The Importance of a Narrowly-Tailored Safety Valve
In the United States, there are criminal statutes which require sentences known as mandatory minimums sentences that are the lightest penalty a judge may give for a particular crime. Since their proliferation in the 1980s, mandatory minimums have become a highly debated area of law. While there are areas of disagreement regarding specific changes, the consensus among voters is that there are improvements to be made. In particular, allowing for more judicial discretion in sentencing nonviolent drug offenders.
In 2016, The Mellman Group and Public Opinion Strategies polled 1,200 likely voters nationwide to survey their opinion on certain aspects of the U.S. Prison System. The results showed individuals favored greater judicial discretion for sentencing nonviolent drug offenders. Judges should have the ability to evade certain mandatory minimum sentences which sometimes ensnare nonviolent offenders.
The ALEC model Justice Safety Valve Act accomplishes this by laying out guidelines for when it is proper, and improper, to deviate from mandatory minimums. In order to be considered eligible for the safety valve, there are two prongs which must be satisfied. First, the defendant cannot have threatened or seriously injured another person, or have engaged in sexual conduct with a minor. Secondly, the judge must find, while taking into account the defendant’s history and chance of recidivism, a substantial and compelling reason that the mandatory minimum sentence would result in substantial injustice to the defendant while being unnecessary for public safety. Even then, there are further stipulations that should the defendant been found guilty of the same crime within the past 10 years, or if the defendant caused injury with a gun, or led others in a continuing criminal enterprise, they are not eligible for the safety valve. This narrowly tailored safety valve would allow for the necessary flexibility to hold violent individuals accountable, while not needlessly punishing low-level criminals. The safety valve also sets aside 25% of the savings which will be reinvested in evidence-based programs which reduce recidivism. All diversions of sentences would be reported to the sentencing commission which would then proceed to release the reports one year after the passage of the respective states’ bill.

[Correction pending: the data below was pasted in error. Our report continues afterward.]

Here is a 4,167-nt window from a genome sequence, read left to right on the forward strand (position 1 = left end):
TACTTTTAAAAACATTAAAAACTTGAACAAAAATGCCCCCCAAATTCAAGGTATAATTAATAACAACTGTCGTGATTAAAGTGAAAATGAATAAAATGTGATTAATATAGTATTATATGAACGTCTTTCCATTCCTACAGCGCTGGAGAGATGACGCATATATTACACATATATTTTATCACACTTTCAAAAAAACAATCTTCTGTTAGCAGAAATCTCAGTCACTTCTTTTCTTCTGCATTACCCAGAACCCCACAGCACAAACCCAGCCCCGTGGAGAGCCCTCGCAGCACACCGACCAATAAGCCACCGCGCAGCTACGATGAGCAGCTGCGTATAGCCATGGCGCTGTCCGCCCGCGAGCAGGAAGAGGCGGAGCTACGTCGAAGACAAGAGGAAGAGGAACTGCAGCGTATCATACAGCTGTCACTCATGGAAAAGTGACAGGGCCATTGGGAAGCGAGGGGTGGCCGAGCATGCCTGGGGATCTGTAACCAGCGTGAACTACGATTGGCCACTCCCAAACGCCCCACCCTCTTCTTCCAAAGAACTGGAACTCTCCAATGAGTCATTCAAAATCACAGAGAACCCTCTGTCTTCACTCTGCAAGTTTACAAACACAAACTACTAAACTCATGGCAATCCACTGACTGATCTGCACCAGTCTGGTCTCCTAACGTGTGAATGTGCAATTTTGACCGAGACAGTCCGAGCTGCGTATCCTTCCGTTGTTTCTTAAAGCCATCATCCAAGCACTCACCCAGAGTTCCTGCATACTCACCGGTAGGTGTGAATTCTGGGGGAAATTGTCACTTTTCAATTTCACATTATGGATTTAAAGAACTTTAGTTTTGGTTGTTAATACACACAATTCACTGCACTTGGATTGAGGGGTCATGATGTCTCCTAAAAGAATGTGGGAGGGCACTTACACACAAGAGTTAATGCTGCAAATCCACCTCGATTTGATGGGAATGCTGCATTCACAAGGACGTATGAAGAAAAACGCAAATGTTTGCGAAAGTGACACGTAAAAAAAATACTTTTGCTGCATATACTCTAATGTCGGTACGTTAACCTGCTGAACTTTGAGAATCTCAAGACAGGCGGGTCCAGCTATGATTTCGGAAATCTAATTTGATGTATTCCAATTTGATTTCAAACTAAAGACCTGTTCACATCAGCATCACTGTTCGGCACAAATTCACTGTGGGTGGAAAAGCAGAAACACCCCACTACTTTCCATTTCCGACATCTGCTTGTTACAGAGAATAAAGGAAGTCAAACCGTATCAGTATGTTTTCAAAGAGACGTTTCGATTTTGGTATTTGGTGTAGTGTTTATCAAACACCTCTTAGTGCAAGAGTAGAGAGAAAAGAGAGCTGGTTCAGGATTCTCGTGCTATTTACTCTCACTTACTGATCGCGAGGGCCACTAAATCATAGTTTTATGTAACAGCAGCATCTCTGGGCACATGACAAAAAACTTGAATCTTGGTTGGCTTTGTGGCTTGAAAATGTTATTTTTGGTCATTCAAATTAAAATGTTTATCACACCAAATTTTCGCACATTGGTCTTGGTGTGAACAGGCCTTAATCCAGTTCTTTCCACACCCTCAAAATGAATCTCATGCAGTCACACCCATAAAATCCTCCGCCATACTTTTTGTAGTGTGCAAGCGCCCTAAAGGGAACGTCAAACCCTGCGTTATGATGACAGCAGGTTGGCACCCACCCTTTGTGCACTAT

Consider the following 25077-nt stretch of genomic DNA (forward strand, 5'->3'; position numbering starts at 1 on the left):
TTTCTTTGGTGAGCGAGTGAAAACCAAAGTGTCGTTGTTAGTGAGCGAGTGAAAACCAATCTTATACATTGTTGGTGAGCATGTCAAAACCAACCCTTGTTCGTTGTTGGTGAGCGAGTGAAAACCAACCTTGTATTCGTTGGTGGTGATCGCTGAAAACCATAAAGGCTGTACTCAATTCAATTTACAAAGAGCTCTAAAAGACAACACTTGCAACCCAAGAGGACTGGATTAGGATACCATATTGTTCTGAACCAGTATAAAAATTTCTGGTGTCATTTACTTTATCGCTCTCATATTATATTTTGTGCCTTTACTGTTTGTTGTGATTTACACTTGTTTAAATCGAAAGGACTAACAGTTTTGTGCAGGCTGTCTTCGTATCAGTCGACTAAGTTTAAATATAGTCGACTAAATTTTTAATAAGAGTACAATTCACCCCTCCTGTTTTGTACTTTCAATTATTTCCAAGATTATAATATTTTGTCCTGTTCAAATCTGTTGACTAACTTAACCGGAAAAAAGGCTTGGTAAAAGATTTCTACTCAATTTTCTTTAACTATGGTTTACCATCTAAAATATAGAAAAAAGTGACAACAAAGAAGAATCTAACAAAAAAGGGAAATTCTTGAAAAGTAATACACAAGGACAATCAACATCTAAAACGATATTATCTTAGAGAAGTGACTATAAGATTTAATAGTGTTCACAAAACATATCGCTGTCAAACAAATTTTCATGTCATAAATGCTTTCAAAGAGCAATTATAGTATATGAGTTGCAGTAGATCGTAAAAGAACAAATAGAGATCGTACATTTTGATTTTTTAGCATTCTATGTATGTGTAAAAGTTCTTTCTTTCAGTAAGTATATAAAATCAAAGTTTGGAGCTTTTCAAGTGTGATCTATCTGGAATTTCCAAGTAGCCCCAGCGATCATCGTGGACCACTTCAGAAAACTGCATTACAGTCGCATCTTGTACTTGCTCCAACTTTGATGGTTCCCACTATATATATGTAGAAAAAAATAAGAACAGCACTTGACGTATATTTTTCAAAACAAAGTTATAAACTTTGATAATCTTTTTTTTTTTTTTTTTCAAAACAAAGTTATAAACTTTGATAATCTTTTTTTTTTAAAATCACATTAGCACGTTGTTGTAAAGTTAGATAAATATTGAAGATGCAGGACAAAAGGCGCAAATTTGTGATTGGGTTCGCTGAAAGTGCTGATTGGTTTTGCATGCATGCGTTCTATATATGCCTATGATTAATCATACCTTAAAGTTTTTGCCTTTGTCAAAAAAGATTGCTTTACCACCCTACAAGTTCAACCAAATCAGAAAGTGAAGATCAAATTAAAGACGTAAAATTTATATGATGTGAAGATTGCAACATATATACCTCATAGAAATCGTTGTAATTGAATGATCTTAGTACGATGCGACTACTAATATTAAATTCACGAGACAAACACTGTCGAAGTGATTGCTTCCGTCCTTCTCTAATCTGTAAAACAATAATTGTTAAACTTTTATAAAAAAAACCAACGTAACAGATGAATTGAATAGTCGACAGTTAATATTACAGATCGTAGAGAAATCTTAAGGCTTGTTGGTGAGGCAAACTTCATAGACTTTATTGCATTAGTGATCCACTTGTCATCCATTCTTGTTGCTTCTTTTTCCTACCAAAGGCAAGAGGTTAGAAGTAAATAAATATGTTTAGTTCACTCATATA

It is important that violent criminals are separated from society, but separating low-level criminals from society, and potentially their families for long periods of time can be one of the reasons for the rise in crime in certain areas. The Heritage Foundation has pointed out that evidence shows many young men and women from broken families have a weaker sense of connection with their neighborhood and are therefore prone to exploit its members to satisfy their unmet needs or desires. This contributes to a loss of a sense of community and to the disintegration of neighborhoods. It is time to restore the ability for judges to account for all the factors when they are sentencing certain non-violent offenders and to leave long prison sentences to those who pose a danger to society.